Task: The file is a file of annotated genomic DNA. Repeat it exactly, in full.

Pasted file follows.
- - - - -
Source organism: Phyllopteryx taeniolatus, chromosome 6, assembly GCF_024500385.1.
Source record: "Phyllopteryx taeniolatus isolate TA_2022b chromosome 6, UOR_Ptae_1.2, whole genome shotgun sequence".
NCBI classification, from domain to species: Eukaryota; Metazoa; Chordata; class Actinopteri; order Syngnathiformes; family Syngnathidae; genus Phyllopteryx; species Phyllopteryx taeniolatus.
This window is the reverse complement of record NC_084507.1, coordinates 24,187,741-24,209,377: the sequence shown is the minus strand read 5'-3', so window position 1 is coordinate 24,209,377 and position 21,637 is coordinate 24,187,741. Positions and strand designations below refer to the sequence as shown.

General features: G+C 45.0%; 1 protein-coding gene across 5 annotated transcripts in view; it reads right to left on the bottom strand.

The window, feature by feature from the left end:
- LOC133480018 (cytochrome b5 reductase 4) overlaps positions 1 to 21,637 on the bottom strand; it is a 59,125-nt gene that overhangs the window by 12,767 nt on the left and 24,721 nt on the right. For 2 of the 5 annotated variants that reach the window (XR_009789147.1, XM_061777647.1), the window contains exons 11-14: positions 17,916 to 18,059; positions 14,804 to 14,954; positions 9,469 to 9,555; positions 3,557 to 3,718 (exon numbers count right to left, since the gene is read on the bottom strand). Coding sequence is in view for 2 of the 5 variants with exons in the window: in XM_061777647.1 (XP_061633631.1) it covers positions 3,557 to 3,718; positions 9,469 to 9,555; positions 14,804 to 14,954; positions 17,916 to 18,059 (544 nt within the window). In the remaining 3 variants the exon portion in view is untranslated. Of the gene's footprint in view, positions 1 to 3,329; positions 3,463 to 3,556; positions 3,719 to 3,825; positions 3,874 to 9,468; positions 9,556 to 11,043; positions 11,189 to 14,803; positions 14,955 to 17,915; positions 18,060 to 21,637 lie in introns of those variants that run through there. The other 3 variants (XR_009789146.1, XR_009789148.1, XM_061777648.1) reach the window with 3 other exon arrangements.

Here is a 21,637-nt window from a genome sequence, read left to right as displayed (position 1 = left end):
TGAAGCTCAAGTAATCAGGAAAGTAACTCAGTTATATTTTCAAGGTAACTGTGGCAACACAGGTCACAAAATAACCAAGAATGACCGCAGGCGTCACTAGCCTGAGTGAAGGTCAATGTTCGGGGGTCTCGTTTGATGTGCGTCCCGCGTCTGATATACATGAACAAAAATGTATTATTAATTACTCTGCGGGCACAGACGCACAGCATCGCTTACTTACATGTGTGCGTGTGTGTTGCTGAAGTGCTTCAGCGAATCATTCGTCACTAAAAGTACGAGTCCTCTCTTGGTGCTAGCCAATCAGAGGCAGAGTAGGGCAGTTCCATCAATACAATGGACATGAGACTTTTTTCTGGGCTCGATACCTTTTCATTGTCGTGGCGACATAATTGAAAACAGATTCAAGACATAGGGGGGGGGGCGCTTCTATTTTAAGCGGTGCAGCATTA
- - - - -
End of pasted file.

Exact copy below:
Source organism: Phyllopteryx taeniolatus, chromosome 6, assembly GCF_024500385.1.
Source record: "Phyllopteryx taeniolatus isolate TA_2022b chromosome 6, UOR_Ptae_1.2, whole genome shotgun sequence".
NCBI classification, from domain to species: Eukaryota; Metazoa; Chordata; class Actinopteri; order Syngnathiformes; family Syngnathidae; genus Phyllopteryx; species Phyllopteryx taeniolatus.
This window is the reverse complement of record NC_084507.1, coordinates 24,187,741-24,209,377: the sequence shown is the minus strand read 5'-3', so window position 1 is coordinate 24,209,377 and position 21,637 is coordinate 24,187,741. Positions and strand designations below refer to the sequence as shown.

General features: G+C 45.0%; 1 protein-coding gene across 5 annotated transcripts in view; it reads right to left on the bottom strand.

The window, feature by feature from the left end:
- LOC133480018 (cytochrome b5 reductase 4) overlaps positions 1 to 21,637 on the bottom strand; it is a 59,125-nt gene that overhangs the window by 12,767 nt on the left and 24,721 nt on the right. For 2 of the 5 annotated variants that reach the window (XR_009789147.1, XM_061777647.1), the window contains exons 11-14: positions 17,916 to 18,059; positions 14,804 to 14,954; positions 9,469 to 9,555; positions 3,557 to 3,718 (exon numbers count right to left, since the gene is read on the bottom strand). Coding sequence is in view for 2 of the 5 variants with exons in the window: in XM_061777647.1 (XP_061633631.1) it covers positions 3,557 to 3,718; positions 9,469 to 9,555; positions 14,804 to 14,954; positions 17,916 to 18,059 (544 nt within the window). In the remaining 3 variants the exon portion in view is untranslated. Of the gene's footprint in view, positions 1 to 3,329; positions 3,463 to 3,556; positions 3,719 to 3,825; positions 3,874 to 9,468; positions 9,556 to 11,043; positions 11,189 to 14,803; positions 14,955 to 17,915; positions 18,060 to 21,637 lie in introns of those variants that run through there. The other 3 variants (XR_009789146.1, XR_009789148.1, XM_061777648.1) reach the window with 3 other exon arrangements.

Here is a 21,637-nt window from a genome sequence, read left to right as displayed (position 1 = left end):
TGAAGCTCAAGTAATCAGGAAAGTAACTCAGTTATATTTTCAAGGTAACTGTGGCAACACAGGTCACAAAATAACCAAGAATGACCGCAGGCGTCACTAGCCTGAGTGAAGGTCAATGTTCGGGGGTCTCGTTTGATGTGCGTCCCGCGTCTGATATACATGAACAAAAATGTATTATTAATTACTCTGCGGGCACAGACGCACAGCATCGCTTACTTACATGTGTGCGTGTGTGTTGCTGAAGTGCTTCAGCGAATCATTCGTCACTAAAAGTACGAGTCCTCTCTTGGTGCTAGCCAATCAGAGGCAGAGTAGGGCAGTTCCATCAATACAATGGACATGAGACTTTTTTCTGGGCTCGATACCTTTTCATTGTCGTGGCGACATAATTGAAAACAGATTCAAGACATAGGGGGGGGGGCGCTTCTATTTTAAGCGGTGCAGCATTA